St Petersburg’s State Hermitage Museum is curating the Russian Pavilion at the 58th Venice Biennale, marking the first time an institution—and not an individual or group of artists—is spearheading a national pavilion. The Hermitage’s general director Mikhail Piotrovksy is overseeing the exhibition set in the Giardini della Biennale, which is named Lc. 15: 11-32 after the Gospel of Luke and the Parable of the Prodigal Son. It will run from 11 May to 24 November.
“We create precedents, being first is our style,” Piotrovsky says about the Hermitage. “The idea of the project is to outline the influence a universal museum—as a keeper of world culture—has on a contemporary artist.”
The Return of the Prodigal Son by Rembrandt is inspired by the parable and holds court in the Hermitage as the museum’s main masterpiece. The work is the central theme of an installation created for the pavilion by renowned Russian film director Alexander Sokurov portraying both one of the museum’s famous halls and an artist’s studio, which looks out over “the turmoil and war surrounding the modern world.” The theatre artist Aleksander Shishkin-Hokusai has also been invited to collaborate—his offering is inspired by the Flemish School and “dedicated to the intricate mechanisms in the Winter Palace such as the famous Peacock Clock.”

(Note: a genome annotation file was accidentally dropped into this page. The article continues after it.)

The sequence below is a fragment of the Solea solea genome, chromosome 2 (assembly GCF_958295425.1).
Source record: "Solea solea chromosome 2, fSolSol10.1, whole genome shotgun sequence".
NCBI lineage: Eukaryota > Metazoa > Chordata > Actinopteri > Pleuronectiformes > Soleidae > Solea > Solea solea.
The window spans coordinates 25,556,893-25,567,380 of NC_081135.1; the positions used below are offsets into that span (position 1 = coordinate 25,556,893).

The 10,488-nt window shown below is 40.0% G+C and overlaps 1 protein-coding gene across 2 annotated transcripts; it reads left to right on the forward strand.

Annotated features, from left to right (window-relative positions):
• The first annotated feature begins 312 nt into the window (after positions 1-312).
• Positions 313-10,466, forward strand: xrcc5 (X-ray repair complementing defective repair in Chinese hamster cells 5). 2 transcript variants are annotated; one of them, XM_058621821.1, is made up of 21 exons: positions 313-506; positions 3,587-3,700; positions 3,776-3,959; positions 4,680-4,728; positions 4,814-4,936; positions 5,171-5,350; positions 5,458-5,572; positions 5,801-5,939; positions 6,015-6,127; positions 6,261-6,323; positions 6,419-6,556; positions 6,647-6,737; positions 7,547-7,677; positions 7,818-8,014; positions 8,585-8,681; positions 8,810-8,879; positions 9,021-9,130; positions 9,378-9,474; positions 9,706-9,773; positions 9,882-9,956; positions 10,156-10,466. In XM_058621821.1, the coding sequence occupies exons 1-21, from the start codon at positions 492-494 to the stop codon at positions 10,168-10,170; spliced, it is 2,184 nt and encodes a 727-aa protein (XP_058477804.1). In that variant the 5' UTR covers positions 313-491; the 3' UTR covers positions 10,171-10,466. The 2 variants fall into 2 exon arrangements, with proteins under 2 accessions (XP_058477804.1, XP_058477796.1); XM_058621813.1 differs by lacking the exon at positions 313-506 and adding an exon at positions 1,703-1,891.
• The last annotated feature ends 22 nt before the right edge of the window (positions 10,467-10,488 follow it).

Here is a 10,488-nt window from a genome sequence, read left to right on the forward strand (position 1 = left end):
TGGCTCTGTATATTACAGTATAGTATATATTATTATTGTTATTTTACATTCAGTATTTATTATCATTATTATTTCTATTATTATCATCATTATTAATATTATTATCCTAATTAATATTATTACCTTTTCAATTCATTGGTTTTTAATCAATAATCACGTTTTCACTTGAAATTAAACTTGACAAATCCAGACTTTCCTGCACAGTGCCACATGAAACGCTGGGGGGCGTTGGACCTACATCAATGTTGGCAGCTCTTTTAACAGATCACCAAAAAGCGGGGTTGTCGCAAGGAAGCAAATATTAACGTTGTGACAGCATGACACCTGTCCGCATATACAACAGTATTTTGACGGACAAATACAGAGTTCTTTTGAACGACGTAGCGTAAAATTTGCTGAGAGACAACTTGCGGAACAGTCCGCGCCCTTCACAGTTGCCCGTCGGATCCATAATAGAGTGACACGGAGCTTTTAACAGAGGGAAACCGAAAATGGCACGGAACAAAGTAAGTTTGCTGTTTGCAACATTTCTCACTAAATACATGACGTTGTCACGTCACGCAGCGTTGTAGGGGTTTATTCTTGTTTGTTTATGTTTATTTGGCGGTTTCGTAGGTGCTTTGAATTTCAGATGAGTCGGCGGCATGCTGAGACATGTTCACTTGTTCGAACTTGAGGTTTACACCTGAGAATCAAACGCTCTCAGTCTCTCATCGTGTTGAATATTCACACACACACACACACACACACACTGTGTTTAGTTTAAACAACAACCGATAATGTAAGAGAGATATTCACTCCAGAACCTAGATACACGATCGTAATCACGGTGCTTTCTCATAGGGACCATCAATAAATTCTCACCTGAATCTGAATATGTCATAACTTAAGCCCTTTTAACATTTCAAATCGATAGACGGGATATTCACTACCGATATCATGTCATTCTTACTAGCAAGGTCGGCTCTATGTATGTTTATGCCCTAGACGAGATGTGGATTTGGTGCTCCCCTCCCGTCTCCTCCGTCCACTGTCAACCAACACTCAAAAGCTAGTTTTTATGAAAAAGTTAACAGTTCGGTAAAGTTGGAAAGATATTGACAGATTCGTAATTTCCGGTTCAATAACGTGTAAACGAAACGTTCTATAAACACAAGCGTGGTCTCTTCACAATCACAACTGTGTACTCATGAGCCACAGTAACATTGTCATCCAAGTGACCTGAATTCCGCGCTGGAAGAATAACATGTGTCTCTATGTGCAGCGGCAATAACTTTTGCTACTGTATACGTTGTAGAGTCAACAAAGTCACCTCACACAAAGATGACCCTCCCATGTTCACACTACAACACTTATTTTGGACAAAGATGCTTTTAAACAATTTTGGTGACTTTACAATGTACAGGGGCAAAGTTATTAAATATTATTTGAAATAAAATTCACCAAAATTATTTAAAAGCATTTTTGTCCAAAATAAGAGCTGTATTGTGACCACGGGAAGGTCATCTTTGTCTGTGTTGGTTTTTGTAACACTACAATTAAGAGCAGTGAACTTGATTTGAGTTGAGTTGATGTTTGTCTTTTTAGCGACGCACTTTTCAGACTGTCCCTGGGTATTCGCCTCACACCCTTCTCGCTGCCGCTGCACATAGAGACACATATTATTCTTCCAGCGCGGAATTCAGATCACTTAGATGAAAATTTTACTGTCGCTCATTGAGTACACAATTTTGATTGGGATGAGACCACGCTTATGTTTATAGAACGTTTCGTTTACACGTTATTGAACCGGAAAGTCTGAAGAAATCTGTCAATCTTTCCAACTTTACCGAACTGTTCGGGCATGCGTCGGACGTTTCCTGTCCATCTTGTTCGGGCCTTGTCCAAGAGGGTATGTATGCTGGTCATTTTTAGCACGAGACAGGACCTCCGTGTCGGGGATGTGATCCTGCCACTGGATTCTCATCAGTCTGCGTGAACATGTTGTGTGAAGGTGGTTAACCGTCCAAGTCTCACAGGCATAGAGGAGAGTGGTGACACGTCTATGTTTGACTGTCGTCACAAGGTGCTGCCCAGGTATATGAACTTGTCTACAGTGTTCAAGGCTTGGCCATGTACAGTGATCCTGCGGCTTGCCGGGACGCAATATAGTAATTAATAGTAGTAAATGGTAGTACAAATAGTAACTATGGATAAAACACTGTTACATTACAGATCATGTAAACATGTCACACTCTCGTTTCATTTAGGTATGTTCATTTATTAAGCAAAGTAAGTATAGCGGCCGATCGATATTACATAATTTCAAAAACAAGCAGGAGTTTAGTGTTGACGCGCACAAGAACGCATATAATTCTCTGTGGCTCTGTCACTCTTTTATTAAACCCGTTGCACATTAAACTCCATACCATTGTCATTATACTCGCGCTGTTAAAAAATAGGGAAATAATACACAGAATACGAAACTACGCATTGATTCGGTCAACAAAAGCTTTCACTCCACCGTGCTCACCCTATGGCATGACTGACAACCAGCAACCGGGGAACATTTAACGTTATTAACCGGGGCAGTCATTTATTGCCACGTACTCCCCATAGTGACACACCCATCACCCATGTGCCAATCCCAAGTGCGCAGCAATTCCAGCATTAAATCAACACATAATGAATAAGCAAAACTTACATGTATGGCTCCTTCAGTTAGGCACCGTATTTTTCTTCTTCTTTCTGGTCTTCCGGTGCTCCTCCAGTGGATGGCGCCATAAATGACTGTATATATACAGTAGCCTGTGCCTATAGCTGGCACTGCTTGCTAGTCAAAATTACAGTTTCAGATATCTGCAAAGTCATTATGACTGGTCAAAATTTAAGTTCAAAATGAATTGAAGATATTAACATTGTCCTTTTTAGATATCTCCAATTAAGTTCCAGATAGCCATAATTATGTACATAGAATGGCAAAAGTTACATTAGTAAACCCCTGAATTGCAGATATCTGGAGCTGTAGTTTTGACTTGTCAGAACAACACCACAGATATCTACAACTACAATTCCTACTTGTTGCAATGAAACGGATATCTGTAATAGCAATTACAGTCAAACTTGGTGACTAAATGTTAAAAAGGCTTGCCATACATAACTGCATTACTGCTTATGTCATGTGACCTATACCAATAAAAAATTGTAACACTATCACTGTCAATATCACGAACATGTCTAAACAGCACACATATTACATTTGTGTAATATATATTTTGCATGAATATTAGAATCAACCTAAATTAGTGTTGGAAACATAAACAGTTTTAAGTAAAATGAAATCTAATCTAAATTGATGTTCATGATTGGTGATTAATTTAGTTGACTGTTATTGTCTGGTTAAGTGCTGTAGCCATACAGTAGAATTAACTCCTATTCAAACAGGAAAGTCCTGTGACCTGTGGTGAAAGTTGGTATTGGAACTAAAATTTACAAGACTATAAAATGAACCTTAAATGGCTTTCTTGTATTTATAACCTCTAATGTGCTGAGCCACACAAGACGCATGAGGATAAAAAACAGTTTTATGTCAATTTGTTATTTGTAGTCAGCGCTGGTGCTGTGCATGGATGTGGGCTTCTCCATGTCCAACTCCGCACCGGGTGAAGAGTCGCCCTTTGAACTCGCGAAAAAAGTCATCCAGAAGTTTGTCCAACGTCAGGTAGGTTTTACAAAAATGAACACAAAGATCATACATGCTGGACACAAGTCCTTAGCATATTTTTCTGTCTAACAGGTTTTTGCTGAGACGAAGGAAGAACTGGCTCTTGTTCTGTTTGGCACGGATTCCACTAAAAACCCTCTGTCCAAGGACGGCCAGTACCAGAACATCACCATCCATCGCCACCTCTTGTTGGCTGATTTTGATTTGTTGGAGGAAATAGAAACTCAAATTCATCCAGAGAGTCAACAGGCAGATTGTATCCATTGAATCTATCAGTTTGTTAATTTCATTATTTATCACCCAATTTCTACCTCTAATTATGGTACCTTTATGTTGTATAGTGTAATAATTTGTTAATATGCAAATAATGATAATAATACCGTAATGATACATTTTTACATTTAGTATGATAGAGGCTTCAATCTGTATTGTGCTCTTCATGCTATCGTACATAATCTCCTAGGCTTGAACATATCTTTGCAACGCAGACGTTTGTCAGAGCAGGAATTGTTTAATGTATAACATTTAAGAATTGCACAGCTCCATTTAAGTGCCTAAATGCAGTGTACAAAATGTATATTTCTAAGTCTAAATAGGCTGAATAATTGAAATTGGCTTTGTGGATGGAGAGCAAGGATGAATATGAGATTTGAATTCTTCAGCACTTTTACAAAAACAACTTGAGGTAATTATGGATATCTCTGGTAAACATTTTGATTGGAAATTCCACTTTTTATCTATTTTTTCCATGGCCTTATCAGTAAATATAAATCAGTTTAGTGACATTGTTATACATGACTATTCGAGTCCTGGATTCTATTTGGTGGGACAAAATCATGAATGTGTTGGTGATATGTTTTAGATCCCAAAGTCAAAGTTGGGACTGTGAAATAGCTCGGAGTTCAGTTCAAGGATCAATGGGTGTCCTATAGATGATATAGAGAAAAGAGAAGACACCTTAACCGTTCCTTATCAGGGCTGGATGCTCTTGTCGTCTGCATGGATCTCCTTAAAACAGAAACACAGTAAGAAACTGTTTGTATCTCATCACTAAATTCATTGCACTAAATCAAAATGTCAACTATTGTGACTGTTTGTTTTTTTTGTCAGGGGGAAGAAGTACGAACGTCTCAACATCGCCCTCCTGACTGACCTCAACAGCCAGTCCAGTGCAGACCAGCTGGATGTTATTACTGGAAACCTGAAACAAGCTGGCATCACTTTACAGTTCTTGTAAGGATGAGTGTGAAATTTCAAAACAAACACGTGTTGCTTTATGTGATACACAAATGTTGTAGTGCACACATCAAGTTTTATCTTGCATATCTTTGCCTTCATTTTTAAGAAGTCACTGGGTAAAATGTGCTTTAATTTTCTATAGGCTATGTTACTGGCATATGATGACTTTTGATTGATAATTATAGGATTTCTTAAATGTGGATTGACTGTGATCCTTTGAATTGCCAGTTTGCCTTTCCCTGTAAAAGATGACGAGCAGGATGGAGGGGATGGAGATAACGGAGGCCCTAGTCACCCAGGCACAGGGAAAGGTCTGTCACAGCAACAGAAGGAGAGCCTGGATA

Piotrovksy says “the intrigue will continue until the opening” as the rest of the artists taking part in the Russian Pavilion will be revealed at the beginning of May.
Two other major art institutions in Moscow, the Tretyakov Gallery and Pushkin Museum, will also be making appearances at this year's Biennale. The Pushkin, together with The Stella Art Foundation, is presenting an exhibition at the Church of San Frantin called “At the end dwells the beginning.” Theatre director Dmitry Krymov, the late Italian painter Emilio Vedova, and Tintoretto all feature in the show.